The permissive inference allowed by section 220.25(2) has come to be termed the “drug factory” presumption. The New York State Legislature enacted this presumption in 1971 to aid prosecutors in proving a possession charge in circumstances where police did not find a controlled substance on the person of a defendant at the time the defendant was arrested. The presumption nevertheless permits a jury to find “constructive possession” in circumstances where the defendant is in “close proximity” to other facts regarding controlled substances mentioned in the statute.

Presumption in section 220.25(2) applies to any person in close proximity to a controlled substance in the circumstances set forth and is similar to presumption in section 265.15(4) that assigns criminal responsibility for any person in a vehicle in which a firearm is found. The presumptive criminal responsibility extended in these sections to a broad scope of persons provides prosecutors with plea-bargaining opportunities to turn associated persons against one another.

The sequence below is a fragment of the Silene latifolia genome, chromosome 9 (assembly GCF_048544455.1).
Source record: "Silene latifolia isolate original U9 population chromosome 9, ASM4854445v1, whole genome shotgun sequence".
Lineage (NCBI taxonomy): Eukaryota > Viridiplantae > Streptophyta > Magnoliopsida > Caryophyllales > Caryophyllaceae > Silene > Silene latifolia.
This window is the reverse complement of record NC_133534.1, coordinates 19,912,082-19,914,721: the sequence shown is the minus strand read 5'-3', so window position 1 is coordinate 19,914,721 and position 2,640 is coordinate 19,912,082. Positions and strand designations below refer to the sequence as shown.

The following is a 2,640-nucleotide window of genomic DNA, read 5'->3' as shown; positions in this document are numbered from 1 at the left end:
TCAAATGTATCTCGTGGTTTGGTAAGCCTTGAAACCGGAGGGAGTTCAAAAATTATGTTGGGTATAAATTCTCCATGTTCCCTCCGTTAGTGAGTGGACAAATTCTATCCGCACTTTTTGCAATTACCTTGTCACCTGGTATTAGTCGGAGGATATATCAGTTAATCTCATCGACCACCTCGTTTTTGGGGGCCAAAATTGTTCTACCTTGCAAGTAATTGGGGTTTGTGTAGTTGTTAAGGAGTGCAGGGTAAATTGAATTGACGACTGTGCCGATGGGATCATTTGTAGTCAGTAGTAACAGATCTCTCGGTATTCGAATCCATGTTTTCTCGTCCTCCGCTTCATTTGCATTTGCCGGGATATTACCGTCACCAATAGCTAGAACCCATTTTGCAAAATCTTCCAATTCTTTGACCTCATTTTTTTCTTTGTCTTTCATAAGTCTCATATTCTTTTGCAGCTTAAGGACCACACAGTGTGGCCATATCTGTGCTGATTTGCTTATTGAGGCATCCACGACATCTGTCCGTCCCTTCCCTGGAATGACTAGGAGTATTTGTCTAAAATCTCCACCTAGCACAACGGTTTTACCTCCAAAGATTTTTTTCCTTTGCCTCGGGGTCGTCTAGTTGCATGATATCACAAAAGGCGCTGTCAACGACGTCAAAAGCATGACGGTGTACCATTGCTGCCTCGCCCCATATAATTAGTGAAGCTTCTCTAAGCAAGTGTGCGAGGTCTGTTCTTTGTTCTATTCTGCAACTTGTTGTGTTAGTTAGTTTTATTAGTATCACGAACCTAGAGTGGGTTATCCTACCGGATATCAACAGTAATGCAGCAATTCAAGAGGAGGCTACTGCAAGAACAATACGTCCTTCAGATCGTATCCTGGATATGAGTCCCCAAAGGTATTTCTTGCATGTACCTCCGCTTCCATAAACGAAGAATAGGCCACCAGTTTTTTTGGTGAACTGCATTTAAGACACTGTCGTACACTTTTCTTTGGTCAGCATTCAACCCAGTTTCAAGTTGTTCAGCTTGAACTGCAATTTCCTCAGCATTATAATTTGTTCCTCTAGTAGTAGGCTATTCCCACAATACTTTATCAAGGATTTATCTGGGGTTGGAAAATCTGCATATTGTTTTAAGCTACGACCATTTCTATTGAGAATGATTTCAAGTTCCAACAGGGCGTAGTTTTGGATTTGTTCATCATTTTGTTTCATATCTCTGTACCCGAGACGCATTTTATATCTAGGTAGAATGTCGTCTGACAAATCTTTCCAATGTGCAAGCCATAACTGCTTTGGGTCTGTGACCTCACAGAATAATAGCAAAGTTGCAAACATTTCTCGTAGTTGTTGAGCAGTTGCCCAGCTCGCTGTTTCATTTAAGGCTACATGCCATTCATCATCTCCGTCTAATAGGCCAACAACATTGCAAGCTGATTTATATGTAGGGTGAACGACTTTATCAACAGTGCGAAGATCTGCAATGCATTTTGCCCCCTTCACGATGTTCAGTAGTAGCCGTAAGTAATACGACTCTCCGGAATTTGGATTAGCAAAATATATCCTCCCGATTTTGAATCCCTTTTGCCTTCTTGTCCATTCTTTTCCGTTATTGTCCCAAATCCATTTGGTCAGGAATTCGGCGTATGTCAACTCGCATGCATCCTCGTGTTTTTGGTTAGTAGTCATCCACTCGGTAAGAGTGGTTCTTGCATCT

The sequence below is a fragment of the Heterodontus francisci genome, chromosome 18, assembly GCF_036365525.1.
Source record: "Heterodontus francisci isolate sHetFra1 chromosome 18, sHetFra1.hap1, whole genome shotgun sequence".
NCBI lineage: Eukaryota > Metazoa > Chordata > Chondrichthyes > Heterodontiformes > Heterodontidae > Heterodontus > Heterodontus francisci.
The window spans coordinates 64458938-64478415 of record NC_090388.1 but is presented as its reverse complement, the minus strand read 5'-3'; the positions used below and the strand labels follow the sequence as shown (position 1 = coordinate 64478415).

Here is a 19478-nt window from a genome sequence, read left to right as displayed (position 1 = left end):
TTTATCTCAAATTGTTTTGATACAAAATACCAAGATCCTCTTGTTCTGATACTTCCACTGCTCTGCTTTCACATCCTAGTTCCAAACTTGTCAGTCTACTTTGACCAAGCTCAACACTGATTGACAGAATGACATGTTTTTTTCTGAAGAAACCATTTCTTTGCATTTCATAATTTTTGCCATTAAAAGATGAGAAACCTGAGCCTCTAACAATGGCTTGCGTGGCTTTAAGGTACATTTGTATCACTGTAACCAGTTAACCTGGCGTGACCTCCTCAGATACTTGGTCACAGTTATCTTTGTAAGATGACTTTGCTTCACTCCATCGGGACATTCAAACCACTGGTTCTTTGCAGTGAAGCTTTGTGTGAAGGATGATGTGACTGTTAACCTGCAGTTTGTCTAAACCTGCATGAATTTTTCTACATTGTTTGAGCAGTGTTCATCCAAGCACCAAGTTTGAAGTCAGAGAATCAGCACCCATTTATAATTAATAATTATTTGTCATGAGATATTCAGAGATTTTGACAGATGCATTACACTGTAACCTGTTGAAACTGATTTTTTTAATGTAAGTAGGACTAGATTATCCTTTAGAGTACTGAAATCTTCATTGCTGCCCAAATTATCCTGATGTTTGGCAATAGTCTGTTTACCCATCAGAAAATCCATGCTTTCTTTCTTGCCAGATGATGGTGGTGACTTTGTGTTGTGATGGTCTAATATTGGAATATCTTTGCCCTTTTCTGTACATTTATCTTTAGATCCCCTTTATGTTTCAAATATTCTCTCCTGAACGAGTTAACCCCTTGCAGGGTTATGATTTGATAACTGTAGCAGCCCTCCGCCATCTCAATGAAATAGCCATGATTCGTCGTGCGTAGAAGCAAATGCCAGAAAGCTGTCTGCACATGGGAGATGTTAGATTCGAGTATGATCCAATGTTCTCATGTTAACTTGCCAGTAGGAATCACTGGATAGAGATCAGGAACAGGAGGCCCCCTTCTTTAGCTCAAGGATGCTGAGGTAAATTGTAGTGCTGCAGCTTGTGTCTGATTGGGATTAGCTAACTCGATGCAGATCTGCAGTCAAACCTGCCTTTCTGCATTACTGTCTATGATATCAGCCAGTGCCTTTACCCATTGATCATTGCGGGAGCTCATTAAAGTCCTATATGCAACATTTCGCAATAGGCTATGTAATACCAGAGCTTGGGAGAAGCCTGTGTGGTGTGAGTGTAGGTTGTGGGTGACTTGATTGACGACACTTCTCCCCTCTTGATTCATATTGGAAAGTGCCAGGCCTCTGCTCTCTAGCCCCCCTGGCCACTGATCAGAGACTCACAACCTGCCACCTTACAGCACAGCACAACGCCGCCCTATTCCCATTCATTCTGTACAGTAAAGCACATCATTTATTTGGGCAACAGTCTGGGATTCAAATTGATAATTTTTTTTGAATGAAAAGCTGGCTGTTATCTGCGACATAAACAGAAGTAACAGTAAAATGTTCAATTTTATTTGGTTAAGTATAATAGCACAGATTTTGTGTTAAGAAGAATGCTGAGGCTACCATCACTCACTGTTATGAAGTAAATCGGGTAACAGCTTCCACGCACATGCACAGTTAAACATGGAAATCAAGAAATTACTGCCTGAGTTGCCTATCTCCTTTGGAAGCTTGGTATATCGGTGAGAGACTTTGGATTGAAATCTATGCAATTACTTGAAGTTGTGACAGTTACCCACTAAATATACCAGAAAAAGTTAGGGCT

In People v. Kims, the Court of Appeals focused on the fact that the defendant was apprehended by police after exiting his apartment, in which police subsequently found controlled substances and was not trying to avoid arrest by fleeing the location. Under these circumstances, the Court agreed with the Fourth Department’s decision that the defendant, when apprehended, was not in “close proximity” to the controlled substances.

Accordingly, the Court unanimously affirmed the Appellate Division Fourth Department’s decision holding that the trial court erred when instructing the jury on Penal Law § 220.25(2)’s presumption. Relying on its previous decision in People v. Martinez, 628 N.E.2d 1320 (N.Y. 1993), the Court reasoned that in this case the trial court’s error in instructing the jury was not harmless because the jury’s verdict was based on the constructive possession inference. The Court affirmed the Fourth Department’s reversal of the convictions based on the presumption and ordered retrial on these charges, while affirming the defendant’s conviction on other charges.

New York Court of Appeals Issues a Divided Ruling on a Statutory Presumption of Unlawful Intent

POST WRITTEN BY: Prof. Peter Widulski, Assistant Director of the First Year Legal Skills Program and the Coach of International Criminal Moot Court Team at Pace Law School.